Manure and brewery waste could yield biofuels, say US project leaders

Waste from dairy farms and beer breweries could provide the necessary ingredients to grow algae-based biofuels say the leaders of a project based in Vermont, US.

The US Department of Agriculture awarded the association, which includes the Commercial Aviation Alternative Fuels Initiative (CAAFI), a $51,000 (€37,000) grant to research biofuels technology using algae during a news conference at the Nordic Dairy Farm in nearby Charlotte.

Anju Dahiya, project director, president and co-founder of General Systems Research, explains that the waste streams from beer breweries and dairy farms create a nutrient-rich mixture that could be used to grow algae, which can then be used to make biofuels and other organic products.

The project's research will build on existing processes to create algae-based biofuel using Vermont ingredients, Dahiya says. The study will use the Nordic Dairy Farm's anaerobic digester, which is currently not suited for the project, to capture phosphorous and nitrogen from manure and the carbon-rich waste from the nearby beer brewery will be added to create algae.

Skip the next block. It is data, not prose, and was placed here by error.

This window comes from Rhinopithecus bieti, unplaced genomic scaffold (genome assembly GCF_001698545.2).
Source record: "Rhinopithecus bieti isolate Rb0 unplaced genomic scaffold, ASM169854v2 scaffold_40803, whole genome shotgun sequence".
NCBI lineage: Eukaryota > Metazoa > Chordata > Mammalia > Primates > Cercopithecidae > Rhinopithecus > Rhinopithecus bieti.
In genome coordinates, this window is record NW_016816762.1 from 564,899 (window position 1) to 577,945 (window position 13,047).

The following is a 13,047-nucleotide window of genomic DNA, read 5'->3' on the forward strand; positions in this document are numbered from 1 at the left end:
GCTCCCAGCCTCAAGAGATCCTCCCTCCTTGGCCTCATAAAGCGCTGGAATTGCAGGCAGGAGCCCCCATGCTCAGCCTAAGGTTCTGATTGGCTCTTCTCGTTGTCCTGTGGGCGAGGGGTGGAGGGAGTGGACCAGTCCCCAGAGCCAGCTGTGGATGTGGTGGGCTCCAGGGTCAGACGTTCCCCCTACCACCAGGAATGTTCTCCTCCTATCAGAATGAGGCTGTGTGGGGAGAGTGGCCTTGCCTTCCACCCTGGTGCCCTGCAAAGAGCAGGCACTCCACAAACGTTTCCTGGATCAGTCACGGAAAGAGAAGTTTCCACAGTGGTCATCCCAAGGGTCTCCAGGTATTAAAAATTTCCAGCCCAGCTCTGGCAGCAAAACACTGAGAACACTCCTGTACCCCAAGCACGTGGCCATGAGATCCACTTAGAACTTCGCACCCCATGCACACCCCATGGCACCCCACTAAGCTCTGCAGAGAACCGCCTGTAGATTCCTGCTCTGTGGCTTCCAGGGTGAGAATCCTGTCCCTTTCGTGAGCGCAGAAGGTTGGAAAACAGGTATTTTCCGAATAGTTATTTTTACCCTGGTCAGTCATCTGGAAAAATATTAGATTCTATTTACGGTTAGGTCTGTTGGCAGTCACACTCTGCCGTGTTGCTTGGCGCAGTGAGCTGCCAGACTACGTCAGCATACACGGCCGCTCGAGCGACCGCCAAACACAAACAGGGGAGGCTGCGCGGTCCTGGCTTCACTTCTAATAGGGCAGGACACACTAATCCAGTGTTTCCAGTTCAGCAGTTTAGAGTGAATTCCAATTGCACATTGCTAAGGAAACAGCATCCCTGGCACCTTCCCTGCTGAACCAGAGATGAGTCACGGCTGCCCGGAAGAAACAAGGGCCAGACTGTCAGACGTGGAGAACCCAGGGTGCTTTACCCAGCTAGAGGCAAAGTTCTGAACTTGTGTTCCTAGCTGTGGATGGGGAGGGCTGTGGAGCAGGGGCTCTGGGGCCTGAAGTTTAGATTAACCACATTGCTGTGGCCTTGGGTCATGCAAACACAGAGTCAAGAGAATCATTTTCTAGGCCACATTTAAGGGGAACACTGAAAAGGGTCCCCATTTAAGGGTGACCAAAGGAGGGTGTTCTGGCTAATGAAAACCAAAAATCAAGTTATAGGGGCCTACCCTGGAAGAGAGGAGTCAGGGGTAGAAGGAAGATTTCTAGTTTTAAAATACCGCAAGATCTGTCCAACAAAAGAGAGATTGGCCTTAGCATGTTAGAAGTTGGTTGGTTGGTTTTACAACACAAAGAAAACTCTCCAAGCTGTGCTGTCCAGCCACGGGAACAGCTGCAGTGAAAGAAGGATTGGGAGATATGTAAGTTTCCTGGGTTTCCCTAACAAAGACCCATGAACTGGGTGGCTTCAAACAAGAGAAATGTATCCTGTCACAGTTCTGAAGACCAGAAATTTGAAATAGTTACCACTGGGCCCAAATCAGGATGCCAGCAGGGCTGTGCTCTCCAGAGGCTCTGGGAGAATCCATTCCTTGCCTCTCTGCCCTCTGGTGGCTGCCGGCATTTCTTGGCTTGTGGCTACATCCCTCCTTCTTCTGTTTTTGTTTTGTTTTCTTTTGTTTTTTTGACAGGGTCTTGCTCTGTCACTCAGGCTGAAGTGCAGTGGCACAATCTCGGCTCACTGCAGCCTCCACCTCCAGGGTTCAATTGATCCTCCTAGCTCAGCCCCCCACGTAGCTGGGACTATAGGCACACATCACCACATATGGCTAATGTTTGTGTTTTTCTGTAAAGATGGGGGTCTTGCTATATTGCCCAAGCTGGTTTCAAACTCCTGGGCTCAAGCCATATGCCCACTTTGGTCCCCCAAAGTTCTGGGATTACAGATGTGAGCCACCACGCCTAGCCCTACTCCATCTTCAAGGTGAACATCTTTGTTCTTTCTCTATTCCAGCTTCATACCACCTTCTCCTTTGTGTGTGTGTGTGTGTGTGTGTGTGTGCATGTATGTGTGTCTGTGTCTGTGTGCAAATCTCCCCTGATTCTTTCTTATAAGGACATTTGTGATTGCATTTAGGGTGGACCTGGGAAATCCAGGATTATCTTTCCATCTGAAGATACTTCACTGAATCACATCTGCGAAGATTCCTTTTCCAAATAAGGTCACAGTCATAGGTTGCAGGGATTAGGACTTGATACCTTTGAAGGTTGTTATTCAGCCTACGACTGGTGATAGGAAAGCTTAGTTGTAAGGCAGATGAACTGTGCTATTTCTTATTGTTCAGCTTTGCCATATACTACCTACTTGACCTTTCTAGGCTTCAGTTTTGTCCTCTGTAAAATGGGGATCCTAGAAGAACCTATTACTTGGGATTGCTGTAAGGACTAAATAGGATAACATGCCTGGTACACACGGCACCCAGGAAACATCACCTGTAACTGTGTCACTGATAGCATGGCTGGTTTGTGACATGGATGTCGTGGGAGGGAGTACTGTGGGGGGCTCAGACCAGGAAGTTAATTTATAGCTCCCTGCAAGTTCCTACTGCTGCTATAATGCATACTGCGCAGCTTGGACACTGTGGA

CAAFI's involvement comes from their sponsorship of Farm to Fly 2.0, an initiative to research and develop bio-jet fuels across the US.

'There are not many places where you can see the entire supply chain in front of you,' says Richard Altman, executive director emeritus at the Commercial Aviation Alternative Fuels Initiative (CAAFI). He adds that there are plans to have similar projects running in every state to look at creative renewable supplies specifically for jet fuel.

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